Let's look at a few of his premises. Liberals are more open to new experience than are conservatives. That's true as far as it goes. But it doesn't take a genius to move on to the next step: liberals are more open to new experience than are conservatives because they taught themselves to be. It's quite natural -- for all of us -- to be comfortable with what we know. But liberals push their own boundaries. Yeah, when I was 16, I would have been embarrassed to be staring up at the penis of Michelangelo's David. But I grew out of it. Indeed, I have stared up at the penis of the David, with strangers milling about, & I don't recall feeling any embarrassment at all. But then, I saw it when I was well past the age of 16. So, at 16 my view of sexuality was conservative. I could have remained naive & grown up to be a prim church lady. In my case, getting over teenaged embarrassment might relate to personal experience. But it doesn't have to. Consider Sister Margaret Farley. Her liberal ideas about sexuality, except perhaps in relation to masturbation, do not likely reflect her personal experience. She's just does not limit her views to what she learned/believed when she was 16. I think it's fair to say, with all due respect, that conservatives are emotionally and intellectually retarded. Haidt doesn't seem to even consider that.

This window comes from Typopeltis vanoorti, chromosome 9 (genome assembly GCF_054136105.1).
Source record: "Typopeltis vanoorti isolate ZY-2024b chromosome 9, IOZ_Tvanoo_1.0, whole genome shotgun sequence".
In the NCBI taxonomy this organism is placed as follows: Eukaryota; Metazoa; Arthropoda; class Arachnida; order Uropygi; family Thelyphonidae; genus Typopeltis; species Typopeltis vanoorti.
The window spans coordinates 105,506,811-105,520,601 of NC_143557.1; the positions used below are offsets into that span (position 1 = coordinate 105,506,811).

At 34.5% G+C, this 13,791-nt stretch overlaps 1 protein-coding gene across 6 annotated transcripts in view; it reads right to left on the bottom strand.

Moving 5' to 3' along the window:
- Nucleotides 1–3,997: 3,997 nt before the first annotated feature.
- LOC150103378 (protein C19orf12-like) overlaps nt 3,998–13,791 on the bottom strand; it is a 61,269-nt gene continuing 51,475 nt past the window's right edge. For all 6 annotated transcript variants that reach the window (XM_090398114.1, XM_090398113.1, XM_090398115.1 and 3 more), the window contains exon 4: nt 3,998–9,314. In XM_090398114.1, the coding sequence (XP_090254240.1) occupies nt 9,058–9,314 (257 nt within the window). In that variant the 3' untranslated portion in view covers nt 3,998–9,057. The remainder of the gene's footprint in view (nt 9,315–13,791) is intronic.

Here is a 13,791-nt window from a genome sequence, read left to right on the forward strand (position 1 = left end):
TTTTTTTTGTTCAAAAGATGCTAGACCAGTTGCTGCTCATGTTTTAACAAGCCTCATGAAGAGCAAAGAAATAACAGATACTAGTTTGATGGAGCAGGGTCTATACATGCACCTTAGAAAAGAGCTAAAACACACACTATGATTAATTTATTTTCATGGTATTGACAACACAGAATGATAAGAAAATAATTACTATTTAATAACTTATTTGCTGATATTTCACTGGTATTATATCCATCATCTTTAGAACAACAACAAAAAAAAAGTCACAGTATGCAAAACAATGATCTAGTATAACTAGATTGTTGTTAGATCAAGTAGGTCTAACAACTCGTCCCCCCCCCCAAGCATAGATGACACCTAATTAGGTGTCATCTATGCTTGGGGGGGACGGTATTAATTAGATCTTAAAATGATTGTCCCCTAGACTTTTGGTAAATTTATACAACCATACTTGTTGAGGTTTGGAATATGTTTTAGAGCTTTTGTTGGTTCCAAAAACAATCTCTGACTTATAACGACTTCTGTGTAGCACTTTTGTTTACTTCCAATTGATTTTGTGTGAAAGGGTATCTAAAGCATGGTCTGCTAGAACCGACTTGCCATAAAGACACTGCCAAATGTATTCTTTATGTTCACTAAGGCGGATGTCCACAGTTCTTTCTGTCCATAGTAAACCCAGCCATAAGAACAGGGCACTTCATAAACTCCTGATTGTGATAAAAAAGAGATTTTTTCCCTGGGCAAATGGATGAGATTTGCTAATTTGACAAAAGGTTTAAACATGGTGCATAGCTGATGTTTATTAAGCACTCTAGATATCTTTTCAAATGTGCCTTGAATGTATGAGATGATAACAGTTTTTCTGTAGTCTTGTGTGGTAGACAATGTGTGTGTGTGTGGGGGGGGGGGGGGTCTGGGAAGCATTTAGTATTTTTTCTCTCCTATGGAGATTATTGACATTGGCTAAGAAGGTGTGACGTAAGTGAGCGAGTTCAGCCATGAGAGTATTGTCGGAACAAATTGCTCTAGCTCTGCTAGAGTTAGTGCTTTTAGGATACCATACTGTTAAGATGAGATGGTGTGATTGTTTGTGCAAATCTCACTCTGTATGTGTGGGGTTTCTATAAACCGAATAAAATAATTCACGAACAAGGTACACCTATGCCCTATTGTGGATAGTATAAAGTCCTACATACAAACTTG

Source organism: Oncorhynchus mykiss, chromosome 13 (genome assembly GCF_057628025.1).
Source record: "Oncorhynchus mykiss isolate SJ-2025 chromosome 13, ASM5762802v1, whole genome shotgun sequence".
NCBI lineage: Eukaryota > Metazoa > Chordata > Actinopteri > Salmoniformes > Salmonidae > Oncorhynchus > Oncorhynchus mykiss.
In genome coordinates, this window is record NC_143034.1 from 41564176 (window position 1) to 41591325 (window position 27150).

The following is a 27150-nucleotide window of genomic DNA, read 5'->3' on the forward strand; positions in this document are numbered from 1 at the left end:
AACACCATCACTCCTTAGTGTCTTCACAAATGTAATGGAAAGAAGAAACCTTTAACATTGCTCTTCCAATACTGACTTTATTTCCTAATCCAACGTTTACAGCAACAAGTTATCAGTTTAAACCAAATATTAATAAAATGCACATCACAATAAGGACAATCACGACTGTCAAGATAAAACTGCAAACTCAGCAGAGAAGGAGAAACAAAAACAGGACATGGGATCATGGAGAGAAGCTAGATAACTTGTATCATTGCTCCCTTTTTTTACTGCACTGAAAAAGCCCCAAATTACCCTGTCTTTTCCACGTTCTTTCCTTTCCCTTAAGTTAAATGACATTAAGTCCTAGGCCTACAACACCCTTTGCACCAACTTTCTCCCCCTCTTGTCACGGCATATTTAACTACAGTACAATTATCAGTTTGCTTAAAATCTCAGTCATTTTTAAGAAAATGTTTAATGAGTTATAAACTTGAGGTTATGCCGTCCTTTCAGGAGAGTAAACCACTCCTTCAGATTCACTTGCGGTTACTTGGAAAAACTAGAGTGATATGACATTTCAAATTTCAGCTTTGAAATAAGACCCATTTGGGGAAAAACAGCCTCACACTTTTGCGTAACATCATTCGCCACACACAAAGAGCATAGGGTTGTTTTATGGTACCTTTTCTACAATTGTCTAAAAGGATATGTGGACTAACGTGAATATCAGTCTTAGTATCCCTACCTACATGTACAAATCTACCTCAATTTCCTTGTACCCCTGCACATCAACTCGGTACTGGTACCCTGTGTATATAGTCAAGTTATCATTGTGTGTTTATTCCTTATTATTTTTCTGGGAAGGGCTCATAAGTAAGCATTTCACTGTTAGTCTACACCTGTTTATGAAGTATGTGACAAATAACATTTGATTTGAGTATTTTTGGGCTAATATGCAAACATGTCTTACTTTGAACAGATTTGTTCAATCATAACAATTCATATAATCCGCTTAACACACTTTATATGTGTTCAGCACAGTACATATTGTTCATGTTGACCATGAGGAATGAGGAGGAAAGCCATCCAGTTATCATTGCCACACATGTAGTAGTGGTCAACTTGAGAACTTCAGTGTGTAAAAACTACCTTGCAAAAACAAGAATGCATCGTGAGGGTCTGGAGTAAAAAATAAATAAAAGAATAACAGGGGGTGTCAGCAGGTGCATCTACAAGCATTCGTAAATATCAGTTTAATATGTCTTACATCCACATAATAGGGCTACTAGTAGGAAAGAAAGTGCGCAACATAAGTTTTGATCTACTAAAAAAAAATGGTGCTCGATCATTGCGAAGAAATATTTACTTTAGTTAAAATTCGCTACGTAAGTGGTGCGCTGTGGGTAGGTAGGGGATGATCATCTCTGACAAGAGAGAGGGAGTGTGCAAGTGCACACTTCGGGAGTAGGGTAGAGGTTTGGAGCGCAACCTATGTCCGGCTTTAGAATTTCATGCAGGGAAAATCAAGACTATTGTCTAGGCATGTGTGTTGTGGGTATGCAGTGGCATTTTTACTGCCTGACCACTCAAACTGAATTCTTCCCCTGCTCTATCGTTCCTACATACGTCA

While Haidt is partially correct about tribalism, even there what he is really describing is conservative behavior. I don't think I'm better than you because I had such-and-such an experience & you had a different one. I don't belong to the University of Wisconsin tribe or the Irish heritage tribe. Haidt says we judge people on these bases every time we interact with them. I don't. I expect people to have beliefs, experiences & foibles which are different from mine. It is the differences that make other people interesting to me.

(I do agree with Haidt about Democrats lacking a coherent narrative, but that is tactics much more than substance. I'll admit Obama is squishy on substance, too, but that goes back to his basic desire to do what Lincoln correctly said can't be done: "please all of the people all of the time." The desire to please is sort of a politician's curse. Look where it got Bill Clinton: claiming in sworn testimony that the meaning of "is" is mutable.)

I don't mean to suggest that Haidt is completely wrong. I just think he is too willing to accept as justifiable conservative views that are in fact naive and simplistic. He doesn't make me want to go hug a conservative.

Etc.

June 9, 2012 | Unregistered CommenterMarie Burns